AlopeciaHair Thinning

What Are The Different Types of Alopecia?

Professionally reviewed by
Shirley McDonald FIT IATThe Institute of TrichologistsDirector & Tutor

Alopecia is the medical term for losing more hair than is replenished, resulting in thinning or balding. Occurring at any age, alopecia primarily affects the scalp and can sometimes disrupt hair growth on beards, eyebrows, eyelashes and other parts of the body.

Many different types of alopecia exist, each with their own symptoms and differing degrees of severity. To help you pinpoint which strain you might be suffering from, we’ve compiled a comprehensive list of common and uncommon types of alopecia as well as ways to cope with the condition, ranging from online support groups to products and treatments.

What Are The Most Common Types Of Alopecia?

1. Alopecia Areata

This is an autoimmune condition with a genetic pre-disposition that causes the body’s immune system to attack hair follicles, leading to patchy hair loss. These coin-sized patches of baldness most commonly occur on the scalp but can appear anywhere on the body1.Alopecia areata can affect all ages and genders, although it is most prevalent in teenagers and young adults. More than 50% present before the age of 20. There is currently no cure for it, however regrowth of hair typically occurs over a period of months or years (this is much more likely for those with mild early alopecia).

2. Alopecia Barbae

Alopecia barbae is a localized form of alopecia that affects the beard region. While not as extreme as other strains of alopecia, it still results in sporadic hair loss (usually in the form of small patches, but sometimes across the entire beard area)2.Historically, alopecia barbae has tended to correlate with psychological and physical stress; managing your stress levels appropriately and putting aside time to unwind will aid recovery.

3. Traction Alopecia

Traction hair loss is mechanical in cause rather than genetic. This is caused by hairstyles which pull the hair back so tightly that over time there is destruction of the hair follicle resulting in hair loss. Permanent hair loss can occur when such excessive tension is applied, since new hair follicles cannot develop3.It is therefore advisable to lessen the tension exerted on your scalp and opt for a hairstyle which avoids tugging at the roots.

4. Telogen Effluvium

This condition is generally triggered by a disruption in the hair growth cycle. The cause can be any number of physiological factors including drugs, a nutritional imbalance and stress or trauma (such as childbirth, bereavement and serious illness) with up to 30% or more of scalp hair shifting to the telogen (shedding) phase – three times the normal amount4.This is usually a temporary condition and hair regrowth is therefore to be expected once the causative factor is addressed. Adopting a balanced and nutritious diet helps to support healthy regrowth; a poor diet lacking in essential vitamins for the hair can prevent it from obtaining the nutrients it needs to thrive.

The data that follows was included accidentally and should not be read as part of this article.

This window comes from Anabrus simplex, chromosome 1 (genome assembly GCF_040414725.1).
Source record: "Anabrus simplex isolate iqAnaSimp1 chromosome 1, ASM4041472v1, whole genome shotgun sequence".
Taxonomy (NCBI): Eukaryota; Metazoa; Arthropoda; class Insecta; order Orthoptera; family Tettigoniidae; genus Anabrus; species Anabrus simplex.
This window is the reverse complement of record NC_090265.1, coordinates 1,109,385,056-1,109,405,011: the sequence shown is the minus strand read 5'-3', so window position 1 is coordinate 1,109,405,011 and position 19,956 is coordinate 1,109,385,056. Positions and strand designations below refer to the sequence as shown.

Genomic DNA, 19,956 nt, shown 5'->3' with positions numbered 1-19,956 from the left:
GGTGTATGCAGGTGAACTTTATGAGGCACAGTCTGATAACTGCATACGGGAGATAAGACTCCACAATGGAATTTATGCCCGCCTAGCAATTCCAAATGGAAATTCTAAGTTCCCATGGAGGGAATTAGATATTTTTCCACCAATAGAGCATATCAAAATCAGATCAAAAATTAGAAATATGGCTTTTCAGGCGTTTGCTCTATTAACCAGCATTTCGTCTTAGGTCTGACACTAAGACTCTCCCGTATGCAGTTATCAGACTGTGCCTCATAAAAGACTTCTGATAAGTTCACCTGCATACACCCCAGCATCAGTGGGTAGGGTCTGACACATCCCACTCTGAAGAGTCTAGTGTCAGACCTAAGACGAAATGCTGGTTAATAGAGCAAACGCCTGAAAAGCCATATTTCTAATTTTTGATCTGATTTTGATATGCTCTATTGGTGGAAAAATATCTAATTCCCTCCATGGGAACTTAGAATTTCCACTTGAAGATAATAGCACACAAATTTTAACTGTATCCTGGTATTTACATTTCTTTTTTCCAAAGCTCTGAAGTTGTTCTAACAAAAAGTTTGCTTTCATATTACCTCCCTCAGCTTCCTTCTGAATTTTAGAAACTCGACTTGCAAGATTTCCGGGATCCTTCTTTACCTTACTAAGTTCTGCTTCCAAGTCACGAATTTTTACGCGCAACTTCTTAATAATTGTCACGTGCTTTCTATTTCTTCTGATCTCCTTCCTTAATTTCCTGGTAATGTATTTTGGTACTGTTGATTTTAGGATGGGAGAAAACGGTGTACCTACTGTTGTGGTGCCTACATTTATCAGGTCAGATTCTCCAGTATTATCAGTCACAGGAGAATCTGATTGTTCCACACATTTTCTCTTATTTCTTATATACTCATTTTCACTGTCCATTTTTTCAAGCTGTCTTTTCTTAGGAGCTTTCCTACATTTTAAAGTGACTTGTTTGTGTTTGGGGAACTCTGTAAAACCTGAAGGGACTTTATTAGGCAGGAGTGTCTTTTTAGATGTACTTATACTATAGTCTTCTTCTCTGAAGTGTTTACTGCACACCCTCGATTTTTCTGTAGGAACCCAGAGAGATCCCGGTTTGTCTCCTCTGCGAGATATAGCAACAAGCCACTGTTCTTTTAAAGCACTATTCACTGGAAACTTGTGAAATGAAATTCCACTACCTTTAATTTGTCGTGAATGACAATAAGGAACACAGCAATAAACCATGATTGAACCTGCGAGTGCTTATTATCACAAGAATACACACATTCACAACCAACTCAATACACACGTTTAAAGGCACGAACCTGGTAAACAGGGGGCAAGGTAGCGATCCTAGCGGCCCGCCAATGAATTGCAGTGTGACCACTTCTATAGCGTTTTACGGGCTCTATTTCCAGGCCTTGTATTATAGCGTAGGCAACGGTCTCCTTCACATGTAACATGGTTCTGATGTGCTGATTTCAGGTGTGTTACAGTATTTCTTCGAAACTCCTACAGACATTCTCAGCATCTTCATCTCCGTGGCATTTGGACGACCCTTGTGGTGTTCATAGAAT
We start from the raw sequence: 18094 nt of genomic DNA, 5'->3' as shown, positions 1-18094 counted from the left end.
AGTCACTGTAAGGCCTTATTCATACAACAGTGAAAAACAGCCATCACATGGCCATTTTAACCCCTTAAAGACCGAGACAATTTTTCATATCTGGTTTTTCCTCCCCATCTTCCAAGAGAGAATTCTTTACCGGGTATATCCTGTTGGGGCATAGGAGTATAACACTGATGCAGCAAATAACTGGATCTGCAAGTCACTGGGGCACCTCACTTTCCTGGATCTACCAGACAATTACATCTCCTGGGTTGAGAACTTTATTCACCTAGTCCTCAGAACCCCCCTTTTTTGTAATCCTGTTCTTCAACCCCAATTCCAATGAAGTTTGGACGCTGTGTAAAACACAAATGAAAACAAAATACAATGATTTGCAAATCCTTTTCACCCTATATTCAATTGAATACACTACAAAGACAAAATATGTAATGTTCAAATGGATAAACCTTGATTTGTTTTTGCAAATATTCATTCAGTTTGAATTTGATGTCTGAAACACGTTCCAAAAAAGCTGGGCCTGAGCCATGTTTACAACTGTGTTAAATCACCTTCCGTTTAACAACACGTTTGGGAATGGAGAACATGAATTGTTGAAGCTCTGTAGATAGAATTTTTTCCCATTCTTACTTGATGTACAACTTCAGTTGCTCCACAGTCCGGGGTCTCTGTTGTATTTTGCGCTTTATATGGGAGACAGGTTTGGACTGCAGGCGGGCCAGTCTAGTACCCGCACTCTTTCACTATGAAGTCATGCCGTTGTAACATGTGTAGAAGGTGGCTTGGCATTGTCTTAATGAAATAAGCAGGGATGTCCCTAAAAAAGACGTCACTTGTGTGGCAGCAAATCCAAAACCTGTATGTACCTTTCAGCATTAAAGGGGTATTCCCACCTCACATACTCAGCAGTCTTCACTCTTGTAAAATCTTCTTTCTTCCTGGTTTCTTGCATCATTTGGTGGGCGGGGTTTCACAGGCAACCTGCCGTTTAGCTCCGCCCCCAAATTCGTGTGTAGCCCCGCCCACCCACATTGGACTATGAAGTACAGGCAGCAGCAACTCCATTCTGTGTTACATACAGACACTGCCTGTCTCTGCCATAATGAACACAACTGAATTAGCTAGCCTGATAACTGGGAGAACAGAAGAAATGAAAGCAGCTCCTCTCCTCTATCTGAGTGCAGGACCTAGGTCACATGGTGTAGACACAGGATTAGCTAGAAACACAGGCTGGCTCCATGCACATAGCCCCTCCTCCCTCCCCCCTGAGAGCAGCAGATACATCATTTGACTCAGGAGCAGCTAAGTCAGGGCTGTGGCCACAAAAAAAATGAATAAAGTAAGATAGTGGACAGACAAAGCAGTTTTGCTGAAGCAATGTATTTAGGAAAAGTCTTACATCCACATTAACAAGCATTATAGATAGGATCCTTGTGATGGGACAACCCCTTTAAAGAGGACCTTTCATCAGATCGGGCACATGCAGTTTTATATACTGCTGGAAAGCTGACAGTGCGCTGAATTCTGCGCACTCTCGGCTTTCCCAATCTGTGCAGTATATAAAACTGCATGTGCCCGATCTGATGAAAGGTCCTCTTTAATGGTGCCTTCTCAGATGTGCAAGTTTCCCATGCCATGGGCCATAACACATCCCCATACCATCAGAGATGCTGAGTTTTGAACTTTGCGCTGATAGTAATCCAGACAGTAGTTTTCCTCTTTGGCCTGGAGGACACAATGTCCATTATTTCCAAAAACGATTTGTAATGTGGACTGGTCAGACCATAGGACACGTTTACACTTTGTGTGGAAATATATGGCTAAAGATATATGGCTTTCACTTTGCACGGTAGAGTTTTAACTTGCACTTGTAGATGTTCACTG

5. Androgenetic Alopecia

This condition is commonly known as male or female pattern baldness and in men often results in a receding hairline and thinning crown. Women, on the other hand, the hair thinning is most pronounced in the midline parting of the scalp and are rarely left completely bald5.There is no cure for androgenetic alopecia. However, its progression is slow and can span several decades.

What Are The Rarer Types Of Alopecia?

1. Alopecia Totalis

Alopecia totalis affects both men and women. It is a more advanced form of alopecia areata that causes hair loss on the face and entire scalp. The chances of alopecia areata resolving itself after reaching the alopecia totalis stage are small, although in some isolated cases hair follicles can start to grow again6.

2. Alopecia Universalis

The most advanced form of alopecia areata, alopecia universalis usually presents itself later on in life and occurs in both men and women. This condition results in total hair loss all over the entire body. The exact cause is unknown, although doctors believe certain factors may increase the risk. While there is no cure, it has been noted that hair regrowth can occur on its own in some cases7.

3. Cicatricial Alopecia (Scarring Alopecia)

Cicatricial alopecia not only causes permanent hair loss but also scarring of the scalp. Brought about by a group of rare disorders which destroy the hair follicle, cicatricial alopecia occurs worldwide and affects both men and women but is uncommon in children(8).

4. Anagen Effluvium

Normally caused by an acute injury to the hair follicles typically a toxin, infection but often caused by drugs such as cancer treatment drugs, anagen effluvium results in patchy hair loss and eventually a total loss of hair (it usually grows back after treatment ceases).

5. Frontal Fibrosing Alopecia

This condition is characterized by hair loss and scarring on the frontal scalp (forehead). Around half of all people affected by frontal fibrosing alopecia also experience a loss of eyebrows too and, in some cases, eyelashes(9).

How Can I Treat Alopecia?

If you recognize any of the hair loss patterns outlined above, we recommend seeking advice from your doctor or trichologist who will be able to confirm which type of alopecia you are experiencing. Although losing your hair can be understandably upsetting and difficult to come to terms with, there are a number of treatments (both medicinal and product-focused) for alopecia which can help you regain confidence by disguising the effects of hair loss. Nioxin’s consultation tool is specifically designed to match you with the most appropriate product for your hair type and the level of thinning you are experiencing.












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